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UN Security Council Rejects Russia-Backed Resolution on Banning Weapons in Space
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By Associated Press
Published 3 weeks ago on
May 21, 2024

The UN Security Council fails to pass a resolution against weaponizing space, with the US accusing Russia of intending to militarize outer space. (AP File)

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UNITED NATIONS — The United States said Monday that Russia last week launched a satellite that could be part of weaponizing space, a possible future global trend that members of the United Nations Security Council condemned even as they failed to pass a measure against it.

The Security Council Resolution

The Security Council resolution drafted by Russia rivaled one backed by the U.S. and Japan that failed last month. The rival drafts focused on different types of weapons, with the U.S. and Japan specifying weapons of mass destruction. The Russian draft discussed all types of weapons.

The U.S. and its allies said the language that the 15-member council debated on Monday was simply meant to distract the world from Russia’s true intention: weaponizing space.

“The culmination of Russia’s campaign of diplomatic gaslighting and dissembling is the text before us today,” U.S. deputy ambassador Robert Wood told the council.

Russia’s U.N. ambassador, Vassily Nebenzia, denied that his nation was trying to mislead the world. Backed by China and others, he called the vote “a unique moment of truth for our Western colleagues.”

“If they fail to support this, then they will clearly show that their main priority remains keeping freedom of the way for themselves to expedite the militarization of outer space,” Nebenzia said.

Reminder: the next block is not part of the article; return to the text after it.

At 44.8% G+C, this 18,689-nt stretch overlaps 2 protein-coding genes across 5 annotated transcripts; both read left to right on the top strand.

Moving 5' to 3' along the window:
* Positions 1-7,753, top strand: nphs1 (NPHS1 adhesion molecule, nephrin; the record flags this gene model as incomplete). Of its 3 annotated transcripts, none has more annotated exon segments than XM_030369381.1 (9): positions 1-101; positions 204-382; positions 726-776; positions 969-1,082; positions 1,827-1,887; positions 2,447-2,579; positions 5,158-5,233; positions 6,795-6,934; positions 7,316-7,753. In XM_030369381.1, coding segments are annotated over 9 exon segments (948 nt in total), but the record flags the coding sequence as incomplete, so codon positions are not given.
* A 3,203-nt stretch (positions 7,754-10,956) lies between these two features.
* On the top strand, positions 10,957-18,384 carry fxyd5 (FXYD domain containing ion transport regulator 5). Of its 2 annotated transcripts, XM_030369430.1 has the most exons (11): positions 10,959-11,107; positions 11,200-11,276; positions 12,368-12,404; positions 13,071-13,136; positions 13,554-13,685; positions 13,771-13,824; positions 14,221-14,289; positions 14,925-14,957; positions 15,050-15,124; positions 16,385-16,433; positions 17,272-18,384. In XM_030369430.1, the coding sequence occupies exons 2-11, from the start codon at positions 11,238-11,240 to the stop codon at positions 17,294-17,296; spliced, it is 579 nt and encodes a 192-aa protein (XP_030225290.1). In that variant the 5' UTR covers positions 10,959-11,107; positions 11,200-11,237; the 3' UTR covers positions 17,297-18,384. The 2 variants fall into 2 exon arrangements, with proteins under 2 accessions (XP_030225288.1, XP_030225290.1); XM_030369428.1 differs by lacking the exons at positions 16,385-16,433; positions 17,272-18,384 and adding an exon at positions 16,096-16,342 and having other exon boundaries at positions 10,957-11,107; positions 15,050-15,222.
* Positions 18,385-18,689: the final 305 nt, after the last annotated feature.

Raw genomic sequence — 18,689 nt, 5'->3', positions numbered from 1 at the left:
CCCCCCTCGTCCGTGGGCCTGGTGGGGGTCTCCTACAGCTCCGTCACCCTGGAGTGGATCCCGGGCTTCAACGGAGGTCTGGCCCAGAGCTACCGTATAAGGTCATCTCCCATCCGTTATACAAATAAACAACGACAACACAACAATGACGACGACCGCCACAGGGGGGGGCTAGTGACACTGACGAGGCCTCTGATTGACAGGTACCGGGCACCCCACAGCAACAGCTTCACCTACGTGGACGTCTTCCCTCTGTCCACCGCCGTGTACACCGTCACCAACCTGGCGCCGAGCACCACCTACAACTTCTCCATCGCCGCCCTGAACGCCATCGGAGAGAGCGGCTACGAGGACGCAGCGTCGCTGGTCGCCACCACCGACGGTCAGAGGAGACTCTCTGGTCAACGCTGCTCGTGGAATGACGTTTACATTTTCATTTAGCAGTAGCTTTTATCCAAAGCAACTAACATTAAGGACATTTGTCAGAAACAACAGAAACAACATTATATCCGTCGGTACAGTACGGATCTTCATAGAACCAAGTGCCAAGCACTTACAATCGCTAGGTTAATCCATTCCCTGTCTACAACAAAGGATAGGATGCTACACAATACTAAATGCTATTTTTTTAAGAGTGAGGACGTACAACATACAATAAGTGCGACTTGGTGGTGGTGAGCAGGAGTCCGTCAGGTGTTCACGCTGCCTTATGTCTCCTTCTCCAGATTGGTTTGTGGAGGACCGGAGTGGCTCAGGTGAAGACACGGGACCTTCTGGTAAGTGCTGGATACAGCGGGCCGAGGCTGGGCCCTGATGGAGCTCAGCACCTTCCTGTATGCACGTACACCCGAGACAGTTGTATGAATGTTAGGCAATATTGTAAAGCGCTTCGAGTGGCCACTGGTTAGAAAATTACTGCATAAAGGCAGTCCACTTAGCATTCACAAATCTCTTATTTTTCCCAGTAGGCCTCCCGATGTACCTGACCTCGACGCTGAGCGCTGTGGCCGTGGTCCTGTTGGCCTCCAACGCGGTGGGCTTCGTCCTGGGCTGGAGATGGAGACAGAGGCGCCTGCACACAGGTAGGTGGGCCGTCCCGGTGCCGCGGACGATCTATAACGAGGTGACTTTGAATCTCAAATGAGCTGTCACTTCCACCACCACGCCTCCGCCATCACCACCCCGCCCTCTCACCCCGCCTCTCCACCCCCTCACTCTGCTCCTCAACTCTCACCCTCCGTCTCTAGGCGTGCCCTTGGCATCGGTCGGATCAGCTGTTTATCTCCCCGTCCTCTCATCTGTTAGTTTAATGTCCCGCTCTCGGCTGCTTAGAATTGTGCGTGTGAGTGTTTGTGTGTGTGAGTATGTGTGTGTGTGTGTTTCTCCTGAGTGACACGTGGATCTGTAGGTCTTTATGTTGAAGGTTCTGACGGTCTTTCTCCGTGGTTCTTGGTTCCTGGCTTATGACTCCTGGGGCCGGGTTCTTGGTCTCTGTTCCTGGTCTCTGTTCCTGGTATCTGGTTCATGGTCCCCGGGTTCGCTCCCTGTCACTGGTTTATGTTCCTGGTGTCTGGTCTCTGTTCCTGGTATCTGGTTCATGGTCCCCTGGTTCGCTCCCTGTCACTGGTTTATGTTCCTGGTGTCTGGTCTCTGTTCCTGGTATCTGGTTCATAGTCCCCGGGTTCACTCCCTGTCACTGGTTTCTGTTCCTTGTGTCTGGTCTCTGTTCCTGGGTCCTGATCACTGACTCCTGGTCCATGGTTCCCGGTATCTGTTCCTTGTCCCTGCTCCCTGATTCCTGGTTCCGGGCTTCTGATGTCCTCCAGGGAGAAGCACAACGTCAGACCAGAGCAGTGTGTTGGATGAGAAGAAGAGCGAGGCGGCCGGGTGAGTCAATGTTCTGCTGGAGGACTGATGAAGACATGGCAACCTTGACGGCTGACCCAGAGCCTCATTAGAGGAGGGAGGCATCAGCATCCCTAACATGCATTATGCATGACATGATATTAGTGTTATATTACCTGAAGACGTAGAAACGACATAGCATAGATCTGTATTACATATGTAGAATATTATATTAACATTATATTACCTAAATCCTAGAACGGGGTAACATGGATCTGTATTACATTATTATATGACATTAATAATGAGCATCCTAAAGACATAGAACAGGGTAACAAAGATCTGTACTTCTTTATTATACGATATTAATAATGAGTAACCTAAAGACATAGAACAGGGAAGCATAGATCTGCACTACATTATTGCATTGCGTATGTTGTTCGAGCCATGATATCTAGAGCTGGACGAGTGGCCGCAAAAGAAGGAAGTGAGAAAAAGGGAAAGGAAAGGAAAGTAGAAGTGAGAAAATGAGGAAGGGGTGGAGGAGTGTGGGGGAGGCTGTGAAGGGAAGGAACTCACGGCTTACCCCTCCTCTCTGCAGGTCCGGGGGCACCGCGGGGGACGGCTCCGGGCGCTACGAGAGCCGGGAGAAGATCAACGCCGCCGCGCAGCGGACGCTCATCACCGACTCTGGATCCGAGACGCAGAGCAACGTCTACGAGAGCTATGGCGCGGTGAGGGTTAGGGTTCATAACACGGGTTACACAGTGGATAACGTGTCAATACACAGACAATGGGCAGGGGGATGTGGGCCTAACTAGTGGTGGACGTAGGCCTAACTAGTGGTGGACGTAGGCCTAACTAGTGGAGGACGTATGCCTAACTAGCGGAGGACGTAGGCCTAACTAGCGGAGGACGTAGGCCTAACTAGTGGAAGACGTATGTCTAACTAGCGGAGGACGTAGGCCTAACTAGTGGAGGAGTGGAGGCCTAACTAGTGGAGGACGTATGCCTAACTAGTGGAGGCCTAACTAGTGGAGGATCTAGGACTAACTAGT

The Vote and Its Implications

Every nation says it wants weapons barred from space, and council members repeated that Monday. But when it came time to vote, the council evenly split 7-7 between backers of the U.S. and of Russia, with Switzerland abstaining. The measure failed under U.N. rules because it didn’t receive nine votes.

“We have this negative, squabbling attitude among leading space powers that seem more interested in scoring points off their adversaries rather than engaging in constructive dialogue,” said Paul Meyer, Canada’s former ambassador for disarmament and a fellow at the Vancouver-based Outer Space Institute.

Since before humans left the Earth, the world’s most powerful nations have worried about their enemies using outer space to attack them.

The Soviet Union and the United States sent men into space in 1961. Six years later, the Soviets, the U.S. and the United Kingdom signed a treaty declaring outer space a global commons that could be used for only peaceful purposes.

Even though nations could not wage war without the space-based communications, reconnaissance and weather tools that satellites and spacecraft provide, the 1967 Outer Space Treaty requires them to keep their weapons on Earth.

“You realize what an important conflict-prevention measure that was,” Meyer said.

It’s become even more important, he said, as a growing number of nations have moved into space. About a dozen have the capacity to launch spacecraft, and about 80 have their own satellites, not to mention the private companies with assets in orbit.

All of that could be at risk if a conflict in space causes an explosion and shrapnel, which could disable the vital systems that millions of people around the world depend on.

“A lot of people have a stake in being able to operate in space safely and securely,” Meyer said.

The U.S. has gathered highly sensitive intelligence about Russian anti-satellite weapons that has been shared with the upper echelons of government, four people who had been briefed on the intelligence said in February. The people, who were not authorized to comment publicly, said the capability was not yet operational.

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